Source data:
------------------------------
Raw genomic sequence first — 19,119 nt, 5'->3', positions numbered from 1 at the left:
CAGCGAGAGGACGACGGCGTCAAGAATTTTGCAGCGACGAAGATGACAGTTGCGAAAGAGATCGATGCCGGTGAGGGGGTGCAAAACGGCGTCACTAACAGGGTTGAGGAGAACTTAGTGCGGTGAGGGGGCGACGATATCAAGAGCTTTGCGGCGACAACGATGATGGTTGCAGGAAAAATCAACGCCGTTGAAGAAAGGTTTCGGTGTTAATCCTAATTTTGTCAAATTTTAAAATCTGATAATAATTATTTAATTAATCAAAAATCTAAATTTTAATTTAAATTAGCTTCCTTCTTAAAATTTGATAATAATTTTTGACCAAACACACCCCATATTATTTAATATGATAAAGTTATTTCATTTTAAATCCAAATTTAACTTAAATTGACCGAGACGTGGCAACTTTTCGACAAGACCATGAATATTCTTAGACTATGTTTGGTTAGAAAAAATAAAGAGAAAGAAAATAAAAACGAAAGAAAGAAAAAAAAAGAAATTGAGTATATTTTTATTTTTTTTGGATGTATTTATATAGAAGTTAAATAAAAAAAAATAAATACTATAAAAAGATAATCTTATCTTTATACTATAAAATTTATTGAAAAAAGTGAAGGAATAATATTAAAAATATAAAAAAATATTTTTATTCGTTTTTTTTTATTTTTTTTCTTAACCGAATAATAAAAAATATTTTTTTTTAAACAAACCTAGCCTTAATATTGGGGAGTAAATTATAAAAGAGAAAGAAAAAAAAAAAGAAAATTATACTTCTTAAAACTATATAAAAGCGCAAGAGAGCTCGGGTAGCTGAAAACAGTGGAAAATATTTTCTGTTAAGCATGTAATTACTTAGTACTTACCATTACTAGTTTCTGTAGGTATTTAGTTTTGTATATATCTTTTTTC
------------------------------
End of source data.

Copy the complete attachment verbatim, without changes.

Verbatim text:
Raw genomic sequence first — 19,119 nt, 5'->3', positions numbered from 1 at the left:
CAGCGAGAGGACGACGGCGTCAAGAATTTTGCAGCGACGAAGATGACAGTTGCGAAAGAGATCGATGCCGGTGAGGGGGTGCAAAACGGCGTCACTAACAGGGTTGAGGAGAACTTAGTGCGGTGAGGGGGCGACGATATCAAGAGCTTTGCGGCGACAACGATGATGGTTGCAGGAAAAATCAACGCCGTTGAAGAAAGGTTTCGGTGTTAATCCTAATTTTGTCAAATTTTAAAATCTGATAATAATTATTTAATTAATCAAAAATCTAAATTTTAATTTAAATTAGCTTCCTTCTTAAAATTTGATAATAATTTTTGACCAAACACACCCCATATTATTTAATATGATAAAGTTATTTCATTTTAAATCCAAATTTAACTTAAATTGACCGAGACGTGGCAACTTTTCGACAAGACCATGAATATTCTTAGACTATGTTTGGTTAGAAAAAATAAAGAGAAAGAAAATAAAAACGAAAGAAAGAAAAAAAAAGAAATTGAGTATATTTTTATTTTTTTTGGATGTATTTATATAGAAGTTAAATAAAAAAAAATAAATACTATAAAAAGATAATCTTATCTTTATACTATAAAATTTATTGAAAAAAGTGAAGGAATAATATTAAAAATATAAAAAAATATTTTTATTCGTTTTTTTTTATTTTTTTTCTTAACCGAATAATAAAAAATATTTTTTTTTAAACAAACCTAGCCTTAATATTGGGGAGTAAATTATAAAAGAGAAAGAAAAAAAAAAAGAAAATTATACTTCTTAAAACTATATAAAAGCGCAAGAGAGCTCGGGTAGCTGAAAACAGTGGAAAATATTTTCTGTTAAGCATGTAATTACTTAGTACTTACCATTACTAGTTTCTGTAGGTATTTAGTTTTGTATATATCTTTTTTC